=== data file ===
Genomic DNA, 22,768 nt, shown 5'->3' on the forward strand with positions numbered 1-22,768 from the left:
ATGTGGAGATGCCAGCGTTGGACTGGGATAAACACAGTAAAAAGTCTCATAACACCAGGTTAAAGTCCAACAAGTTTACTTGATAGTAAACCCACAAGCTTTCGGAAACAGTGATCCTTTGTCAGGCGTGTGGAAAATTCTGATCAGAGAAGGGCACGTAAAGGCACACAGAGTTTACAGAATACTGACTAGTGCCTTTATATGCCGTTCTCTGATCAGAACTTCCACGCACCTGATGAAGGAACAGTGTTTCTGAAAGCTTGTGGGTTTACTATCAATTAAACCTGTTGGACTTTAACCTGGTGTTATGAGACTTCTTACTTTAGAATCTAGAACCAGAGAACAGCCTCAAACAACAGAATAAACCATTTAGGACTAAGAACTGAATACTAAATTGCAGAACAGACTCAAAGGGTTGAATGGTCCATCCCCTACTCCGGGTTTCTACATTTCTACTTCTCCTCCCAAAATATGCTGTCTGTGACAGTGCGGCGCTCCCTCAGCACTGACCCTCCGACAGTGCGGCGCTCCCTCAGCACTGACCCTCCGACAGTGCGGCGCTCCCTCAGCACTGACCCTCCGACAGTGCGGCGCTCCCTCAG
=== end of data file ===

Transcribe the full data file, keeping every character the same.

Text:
Genomic DNA, 22,768 nt, shown 5'->3' on the forward strand with positions numbered 1-22,768 from the left:
ATGTGGAGATGCCAGCGTTGGACTGGGATAAACACAGTAAAAAGTCTCATAACACCAGGTTAAAGTCCAACAAGTTTACTTGATAGTAAACCCACAAGCTTTCGGAAACAGTGATCCTTTGTCAGGCGTGTGGAAAATTCTGATCAGAGAAGGGCACGTAAAGGCACACAGAGTTTACAGAATACTGACTAGTGCCTTTATATGCCGTTCTCTGATCAGAACTTCCACGCACCTGATGAAGGAACAGTGTTTCTGAAAGCTTGTGGGTTTACTATCAATTAAACCTGTTGGACTTTAACCTGGTGTTATGAGACTTCTTACTTTAGAATCTAGAACCAGAGAACAGCCTCAAACAACAGAATAAACCATTTAGGACTAAGAACTGAATACTAAATTGCAGAACAGACTCAAAGGGTTGAATGGTCCATCCCCTACTCCGGGTTTCTACATTTCTACTTCTCCTCCCAAAATATGCTGTCTGTGACAGTGCGGCGCTCCCTCAGCACTGACCCTCCGACAGTGCGGCGCTCCCTCAGCACTGACCCTCCGACAGTGCGGCGCTCCCTCAGCACTGACCCTCCGACAGTGCGGCGCTCCCTCAG